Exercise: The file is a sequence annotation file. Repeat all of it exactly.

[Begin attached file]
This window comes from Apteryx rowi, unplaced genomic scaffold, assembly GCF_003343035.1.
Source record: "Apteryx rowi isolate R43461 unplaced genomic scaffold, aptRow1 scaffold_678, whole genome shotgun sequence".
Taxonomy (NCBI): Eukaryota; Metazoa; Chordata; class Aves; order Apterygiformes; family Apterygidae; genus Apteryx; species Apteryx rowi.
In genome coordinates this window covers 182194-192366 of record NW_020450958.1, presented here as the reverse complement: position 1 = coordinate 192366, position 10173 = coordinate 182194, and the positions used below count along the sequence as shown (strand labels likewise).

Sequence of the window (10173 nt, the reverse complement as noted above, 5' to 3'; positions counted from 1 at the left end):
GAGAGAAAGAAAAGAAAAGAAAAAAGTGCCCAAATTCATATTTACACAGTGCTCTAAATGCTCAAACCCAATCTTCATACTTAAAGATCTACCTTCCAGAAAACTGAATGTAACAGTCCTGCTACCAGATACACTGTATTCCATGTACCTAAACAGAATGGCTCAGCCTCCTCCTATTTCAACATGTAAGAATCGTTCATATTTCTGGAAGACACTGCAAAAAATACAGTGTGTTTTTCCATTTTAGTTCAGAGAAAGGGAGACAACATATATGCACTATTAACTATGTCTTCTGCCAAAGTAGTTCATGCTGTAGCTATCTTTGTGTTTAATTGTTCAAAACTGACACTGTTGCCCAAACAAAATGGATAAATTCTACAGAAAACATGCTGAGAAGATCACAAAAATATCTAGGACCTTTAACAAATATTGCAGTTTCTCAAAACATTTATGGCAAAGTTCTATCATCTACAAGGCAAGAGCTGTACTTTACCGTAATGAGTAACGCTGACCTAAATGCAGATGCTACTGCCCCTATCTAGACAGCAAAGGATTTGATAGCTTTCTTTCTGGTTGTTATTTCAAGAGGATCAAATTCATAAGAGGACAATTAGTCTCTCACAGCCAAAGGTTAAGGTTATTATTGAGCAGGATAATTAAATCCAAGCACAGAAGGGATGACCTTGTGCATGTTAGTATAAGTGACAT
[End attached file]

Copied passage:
This window comes from Apteryx rowi, unplaced genomic scaffold, assembly GCF_003343035.1.
Source record: "Apteryx rowi isolate R43461 unplaced genomic scaffold, aptRow1 scaffold_678, whole genome shotgun sequence".
Taxonomy (NCBI): Eukaryota; Metazoa; Chordata; class Aves; order Apterygiformes; family Apterygidae; genus Apteryx; species Apteryx rowi.
In genome coordinates this window covers 182194-192366 of record NW_020450958.1, presented here as the reverse complement: position 1 = coordinate 192366, position 10173 = coordinate 182194, and the positions used below count along the sequence as shown (strand labels likewise).

Sequence of the window (10173 nt, the reverse complement as noted above, 5' to 3'; positions counted from 1 at the left end):
GAGAGAAAGAAAAGAAAAGAAAAAAGTGCCCAAATTCATATTTACACAGTGCTCTAAATGCTCAAACCCAATCTTCATACTTAAAGATCTACCTTCCAGAAAACTGAATGTAACAGTCCTGCTACCAGATACACTGTATTCCATGTACCTAAACAGAATGGCTCAGCCTCCTCCTATTTCAACATGTAAGAATCGTTCATATTTCTGGAAGACACTGCAAAAAATACAGTGTGTTTTTCCATTTTAGTTCAGAGAAAGGGAGACAACATATATGCACTATTAACTATGTCTTCTGCCAAAGTAGTTCATGCTGTAGCTATCTTTGTGTTTAATTGTTCAAAACTGACACTGTTGCCCAAACAAAATGGATAAATTCTACAGAAAACATGCTGAGAAGATCACAAAAATATCTAGGACCTTTAACAAATATTGCAGTTTCTCAAAACATTTATGGCAAAGTTCTATCATCTACAAGGCAAGAGCTGTACTTTACCGTAATGAGTAACGCTGACCTAAATGCAGATGCTACTGCCCCTATCTAGACAGCAAAGGATTTGATAGCTTTCTTTCTGGTTGTTATTTCAAGAGGATCAAATTCATAAGAGGACAATTAGTCTCTCACAGCCAAAGGTTAAGGTTATTATTGAGCAGGATAATTAAATCCAAGCACAGAAGGGATGACCTTGTGCATGTTAGTATAAGTGACAT